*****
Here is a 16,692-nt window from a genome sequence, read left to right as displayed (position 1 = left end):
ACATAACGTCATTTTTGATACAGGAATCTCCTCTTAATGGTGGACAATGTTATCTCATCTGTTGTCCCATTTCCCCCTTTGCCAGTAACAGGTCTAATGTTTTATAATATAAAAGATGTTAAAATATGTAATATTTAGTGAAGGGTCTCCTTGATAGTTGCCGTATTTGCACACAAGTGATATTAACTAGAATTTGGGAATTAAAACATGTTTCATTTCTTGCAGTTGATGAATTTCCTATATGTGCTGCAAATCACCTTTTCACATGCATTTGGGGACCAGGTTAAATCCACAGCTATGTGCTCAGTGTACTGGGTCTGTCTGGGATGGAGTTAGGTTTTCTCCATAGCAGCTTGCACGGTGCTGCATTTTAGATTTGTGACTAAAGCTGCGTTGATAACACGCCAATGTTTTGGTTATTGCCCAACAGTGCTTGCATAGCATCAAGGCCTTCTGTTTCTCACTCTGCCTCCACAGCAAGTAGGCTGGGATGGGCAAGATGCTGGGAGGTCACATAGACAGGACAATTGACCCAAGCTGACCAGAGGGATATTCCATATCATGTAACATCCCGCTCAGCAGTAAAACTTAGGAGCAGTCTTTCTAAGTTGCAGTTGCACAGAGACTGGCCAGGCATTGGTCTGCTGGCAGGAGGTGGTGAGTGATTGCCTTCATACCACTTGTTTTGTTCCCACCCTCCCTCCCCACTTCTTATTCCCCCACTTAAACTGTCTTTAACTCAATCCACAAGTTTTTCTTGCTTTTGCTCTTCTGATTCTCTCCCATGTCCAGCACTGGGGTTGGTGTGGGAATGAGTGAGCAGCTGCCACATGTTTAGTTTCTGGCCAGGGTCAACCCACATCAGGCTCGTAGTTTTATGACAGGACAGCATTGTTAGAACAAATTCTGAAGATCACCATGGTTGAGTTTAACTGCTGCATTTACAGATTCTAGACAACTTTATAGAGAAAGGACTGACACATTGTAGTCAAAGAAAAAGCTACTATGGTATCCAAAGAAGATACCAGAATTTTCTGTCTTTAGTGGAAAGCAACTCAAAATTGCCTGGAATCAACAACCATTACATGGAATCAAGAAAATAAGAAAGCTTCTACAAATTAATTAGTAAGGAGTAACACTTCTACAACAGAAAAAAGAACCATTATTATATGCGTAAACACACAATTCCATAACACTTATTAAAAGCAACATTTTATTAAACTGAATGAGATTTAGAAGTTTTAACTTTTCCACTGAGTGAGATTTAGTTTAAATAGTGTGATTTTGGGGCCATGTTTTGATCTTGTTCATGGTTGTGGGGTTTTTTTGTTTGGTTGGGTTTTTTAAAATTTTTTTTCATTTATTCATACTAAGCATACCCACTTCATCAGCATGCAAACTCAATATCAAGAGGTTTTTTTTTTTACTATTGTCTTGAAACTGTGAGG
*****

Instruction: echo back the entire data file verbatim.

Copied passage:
Here is a 16,692-nt window from a genome sequence, read left to right as displayed (position 1 = left end):
ACATAACGTCATTTTTGATACAGGAATCTCCTCTTAATGGTGGACAATGTTATCTCATCTGTTGTCCCATTTCCCCCTTTGCCAGTAACAGGTCTAATGTTTTATAATATAAAAGATGTTAAAATATGTAATATTTAGTGAAGGGTCTCCTTGATAGTTGCCGTATTTGCACACAAGTGATATTAACTAGAATTTGGGAATTAAAACATGTTTCATTTCTTGCAGTTGATGAATTTCCTATATGTGCTGCAAATCACCTTTTCACATGCATTTGGGGACCAGGTTAAATCCACAGCTATGTGCTCAGTGTACTGGGTCTGTCTGGGATGGAGTTAGGTTTTCTCCATAGCAGCTTGCACGGTGCTGCATTTTAGATTTGTGACTAAAGCTGCGTTGATAACACGCCAATGTTTTGGTTATTGCCCAACAGTGCTTGCATAGCATCAAGGCCTTCTGTTTCTCACTCTGCCTCCACAGCAAGTAGGCTGGGATGGGCAAGATGCTGGGAGGTCACATAGACAGGACAATTGACCCAAGCTGACCAGAGGGATATTCCATATCATGTAACATCCCGCTCAGCAGTAAAACTTAGGAGCAGTCTTTCTAAGTTGCAGTTGCACAGAGACTGGCCAGGCATTGGTCTGCTGGCAGGAGGTGGTGAGTGATTGCCTTCATACCACTTGTTTTGTTCCCACCCTCCCTCCCCACTTCTTATTCCCCCACTTAAACTGTCTTTAACTCAATCCACAAGTTTTTCTTGCTTTTGCTCTTCTGATTCTCTCCCATGTCCAGCACTGGGGTTGGTGTGGGAATGAGTGAGCAGCTGCCACATGTTTAGTTTCTGGCCAGGGTCAACCCACATCAGGCTCGTAGTTTTATGACAGGACAGCATTGTTAGAACAAATTCTGAAGATCACCATGGTTGAGTTTAACTGCTGCATTTACAGATTCTAGACAACTTTATAGAGAAAGGACTGACACATTGTAGTCAAAGAAAAAGCTACTATGGTATCCAAAGAAGATACCAGAATTTTCTGTCTTTAGTGGAAAGCAACTCAAAATTGCCTGGAATCAACAACCATTACATGGAATCAAGAAAATAAGAAAGCTTCTACAAATTAATTAGTAAGGAGTAACACTTCTACAACAGAAAAAAGAACCATTATTATATGCGTAAACACACAATTCCATAACACTTATTAAAAGCAACATTTTATTAAACTGAATGAGATTTAGAAGTTTTAACTTTTCCACTGAGTGAGATTTAGTTTAAATAGTGTGATTTTGGGGCCATGTTTTGATCTTGTTCATGGTTGTGGGGTTTTTTTGTTTGGTTGGGTTTTTTAAAATTTTTTTTCATTTATTCATACTAAGCATACCCACTTCATCAGCATGCAAACTCAATATCAAGAGGTTTTTTTTTTTACTATTGTCTTGAAACTGTGAGG